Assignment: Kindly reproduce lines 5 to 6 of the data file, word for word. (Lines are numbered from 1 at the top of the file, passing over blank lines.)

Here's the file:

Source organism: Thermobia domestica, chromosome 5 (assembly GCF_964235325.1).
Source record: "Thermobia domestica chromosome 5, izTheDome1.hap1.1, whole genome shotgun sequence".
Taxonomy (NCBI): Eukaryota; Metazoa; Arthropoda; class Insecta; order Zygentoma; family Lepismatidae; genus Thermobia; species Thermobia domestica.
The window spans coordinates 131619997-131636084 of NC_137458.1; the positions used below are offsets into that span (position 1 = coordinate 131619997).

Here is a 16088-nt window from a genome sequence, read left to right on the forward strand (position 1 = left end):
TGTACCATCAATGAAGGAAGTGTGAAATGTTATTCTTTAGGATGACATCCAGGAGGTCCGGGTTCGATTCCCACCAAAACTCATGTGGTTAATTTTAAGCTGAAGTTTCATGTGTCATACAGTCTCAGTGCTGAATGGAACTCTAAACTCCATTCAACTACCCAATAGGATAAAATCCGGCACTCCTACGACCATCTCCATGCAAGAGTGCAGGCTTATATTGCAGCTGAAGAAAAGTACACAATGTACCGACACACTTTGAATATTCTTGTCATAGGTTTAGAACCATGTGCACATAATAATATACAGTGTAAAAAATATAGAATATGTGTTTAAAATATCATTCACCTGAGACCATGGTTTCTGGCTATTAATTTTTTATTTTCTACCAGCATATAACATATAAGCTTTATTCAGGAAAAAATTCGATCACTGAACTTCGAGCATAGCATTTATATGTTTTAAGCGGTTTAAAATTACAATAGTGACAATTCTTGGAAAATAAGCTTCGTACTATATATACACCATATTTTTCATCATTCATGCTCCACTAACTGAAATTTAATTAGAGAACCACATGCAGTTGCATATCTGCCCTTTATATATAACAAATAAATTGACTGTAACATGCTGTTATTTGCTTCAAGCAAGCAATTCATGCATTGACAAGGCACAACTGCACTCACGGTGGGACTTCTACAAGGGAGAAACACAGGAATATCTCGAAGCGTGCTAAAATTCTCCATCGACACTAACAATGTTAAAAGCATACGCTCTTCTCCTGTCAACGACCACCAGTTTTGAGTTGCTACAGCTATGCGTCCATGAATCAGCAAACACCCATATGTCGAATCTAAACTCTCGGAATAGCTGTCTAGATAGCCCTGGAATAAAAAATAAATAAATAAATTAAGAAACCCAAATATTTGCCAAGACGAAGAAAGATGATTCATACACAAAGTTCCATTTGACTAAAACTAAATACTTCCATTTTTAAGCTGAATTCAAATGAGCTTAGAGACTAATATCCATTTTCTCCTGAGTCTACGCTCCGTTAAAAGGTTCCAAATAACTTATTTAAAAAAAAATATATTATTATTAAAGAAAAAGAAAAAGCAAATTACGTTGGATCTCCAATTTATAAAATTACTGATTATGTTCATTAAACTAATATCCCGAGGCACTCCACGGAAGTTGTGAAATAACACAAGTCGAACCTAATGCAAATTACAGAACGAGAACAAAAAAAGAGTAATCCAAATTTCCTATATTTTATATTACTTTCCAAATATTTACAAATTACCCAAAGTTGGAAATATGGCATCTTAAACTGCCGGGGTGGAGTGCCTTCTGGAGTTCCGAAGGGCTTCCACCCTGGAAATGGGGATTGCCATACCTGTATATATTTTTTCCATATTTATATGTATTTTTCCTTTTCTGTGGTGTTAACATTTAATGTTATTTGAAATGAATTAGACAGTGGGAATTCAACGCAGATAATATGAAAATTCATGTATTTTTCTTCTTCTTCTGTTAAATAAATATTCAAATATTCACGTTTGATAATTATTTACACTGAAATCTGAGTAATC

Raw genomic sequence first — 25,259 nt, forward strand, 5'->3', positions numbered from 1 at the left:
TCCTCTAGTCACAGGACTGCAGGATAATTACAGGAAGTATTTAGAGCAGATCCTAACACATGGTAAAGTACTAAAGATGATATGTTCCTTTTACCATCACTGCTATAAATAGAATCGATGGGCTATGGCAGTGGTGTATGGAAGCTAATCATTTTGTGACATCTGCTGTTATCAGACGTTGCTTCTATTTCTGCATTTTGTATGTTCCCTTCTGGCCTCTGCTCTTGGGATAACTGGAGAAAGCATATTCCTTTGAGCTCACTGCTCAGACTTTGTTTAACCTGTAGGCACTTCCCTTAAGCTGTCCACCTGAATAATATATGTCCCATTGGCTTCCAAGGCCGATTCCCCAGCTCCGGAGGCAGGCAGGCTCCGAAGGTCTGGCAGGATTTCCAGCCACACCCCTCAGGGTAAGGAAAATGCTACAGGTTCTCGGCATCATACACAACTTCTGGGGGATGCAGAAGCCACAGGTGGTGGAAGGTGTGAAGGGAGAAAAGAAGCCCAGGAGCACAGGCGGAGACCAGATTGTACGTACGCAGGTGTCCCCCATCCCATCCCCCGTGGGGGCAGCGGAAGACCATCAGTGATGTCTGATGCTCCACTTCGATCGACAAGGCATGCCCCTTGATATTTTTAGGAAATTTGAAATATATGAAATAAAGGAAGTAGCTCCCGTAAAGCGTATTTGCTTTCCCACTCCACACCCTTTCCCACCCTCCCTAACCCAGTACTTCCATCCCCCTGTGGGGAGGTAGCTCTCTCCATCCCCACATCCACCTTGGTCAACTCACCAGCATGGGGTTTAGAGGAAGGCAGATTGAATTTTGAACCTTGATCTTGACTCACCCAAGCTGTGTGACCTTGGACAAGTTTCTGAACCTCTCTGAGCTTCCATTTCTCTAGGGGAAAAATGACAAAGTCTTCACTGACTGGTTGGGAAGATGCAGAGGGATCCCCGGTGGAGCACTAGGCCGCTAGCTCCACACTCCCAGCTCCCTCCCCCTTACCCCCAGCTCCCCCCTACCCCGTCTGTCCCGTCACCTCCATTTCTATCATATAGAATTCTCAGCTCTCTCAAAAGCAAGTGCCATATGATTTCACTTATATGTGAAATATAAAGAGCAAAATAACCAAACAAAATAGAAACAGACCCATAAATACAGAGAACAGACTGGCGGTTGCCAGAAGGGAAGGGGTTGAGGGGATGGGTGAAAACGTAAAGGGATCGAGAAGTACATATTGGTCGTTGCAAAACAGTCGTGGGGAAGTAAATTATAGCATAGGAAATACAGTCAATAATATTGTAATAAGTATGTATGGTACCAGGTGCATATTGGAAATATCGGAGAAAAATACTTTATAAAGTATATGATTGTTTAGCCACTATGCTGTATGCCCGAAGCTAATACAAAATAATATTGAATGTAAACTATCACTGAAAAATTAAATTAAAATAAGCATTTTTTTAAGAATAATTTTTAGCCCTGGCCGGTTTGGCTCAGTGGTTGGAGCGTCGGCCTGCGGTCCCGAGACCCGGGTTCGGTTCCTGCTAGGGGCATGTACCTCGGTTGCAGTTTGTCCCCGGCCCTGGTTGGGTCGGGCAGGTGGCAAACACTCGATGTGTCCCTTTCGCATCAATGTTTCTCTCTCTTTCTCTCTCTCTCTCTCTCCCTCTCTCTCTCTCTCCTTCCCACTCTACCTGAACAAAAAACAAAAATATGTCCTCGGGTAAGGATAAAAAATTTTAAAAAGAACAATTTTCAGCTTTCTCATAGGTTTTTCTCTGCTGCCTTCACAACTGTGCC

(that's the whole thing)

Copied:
Here is a 16088-nt window from a genome sequence, read left to right on the forward strand (position 1 = left end):
TGTACCATCAATGAAGGAAGTGTGAAATGTTATTCTTTAGGATGACATCCAGGAGGTCCGGGTTCGATTCCCACCAAAACTCATGTGGTTAATTTTAAGCTGAAGTTTCATGTGTCATACAGTCTCAGTGCTGAATGGAACTCTAAACTCCATTCAACTACCCAATAGGATAAAATCCGGCACTCCTACGACCATCTCCATGCAAGAGTGCAGGCTTATATTGCAGCTGAAGAAAAGTACACAATGTACCGACACACTTTGAATATTCTTGTCATAGGTTTAGAACCATGTGCACATAATAATATACAGTGTAAAAAATATAGAATATGTGTTTAAAATATCATTCACCTGAGACCATGGTTTCTGGCTATTAATTTTTTATTTTCTACCAGCATATAACATATAAGCTTTATTCAGGAAAAAATTCGATCACTGAACTTCGAGCATAGCATTTATATGTTTTAAGCGGTTTAAAATTACAATAGTGACAATTCTTGGAAAATAAGCTTCGTACTATATATACACCATATTTTTCATCATTCATGCTCCACTAACTGAAATTTAATTAGAGAACCACATGCAGTTGCATATCTGCCCTTTATATATAACAAATAAATTGACTGTAACATGCTGTTATTTGCTTCAAGCAAGCAATTCATGCATTGACAAGGCACAACTGCACTCACGGTGGGACTTCTACAAGGGAGAAACACAGGAATATCTCGAAGCGTGCTAAAATTCTCCATCGACACTAACAATGTTAAAAGCATACGCTCTTCTCCTGTCAACGACCACCAGTTTTGAGTTGCTACAGCTATGCGTCCATGAATCAGCAAACACCCATATGTCGAATCTAAACTCTCGGAATAGCTGTCTAGATAGCCCTGGAATAAAAAATAAATAAATAAATTAAGAAACCCAAATATTTGCCAAGACGAAGAAAGATGATTCATACACAAAGTTCCATTTGACTAAAACTAAATACTTCCATTTTTAAGCTGAATTCAAATGAGCTTAGAGACTAATATCCATTTTCTCCTGAGTCTACGCTCCGTTAAAAGGTTCCAAATAACTTATTTAAAAAAAAATATATTATTATTAAAGAAAAAGAAAAAGCAAATTACGTTGGATCTCCAATTTATAAAATTACTGATTATGTTCATTAAACTAATATCCCGAGGCACTCCACGGAAGTTGTGAAATAACACAAGTCGAACCTAATGCAAATTACAGAACGAGAACAAAAAAAGAGTAATCCAAATTTCCTATATTTTATATTACTTTCCAAATATTTACAAATTACCCAAAGTTGGAAATATGGCATCTTAAACTGCCGGGGTGGAGTGCCTTCTGGAGTTCCGAAGGGCTTCCACCCTGGAAATGGGGATTGCCATACCTGTATATATTTTTTCCATATTTATATGTATTTTTCCTTTTCTGTGGTGTTAACATTTAATGTTATTTGAAATGAATTAGACAGTGGGAATTCAACGCAGATAATATGAAAATTCATGTATTTTTCTTCTTCTTCTGTTAAATAAATATTCAAATATTCACGTTTGATAATTATTTACACTGAAATCTGAGTAATC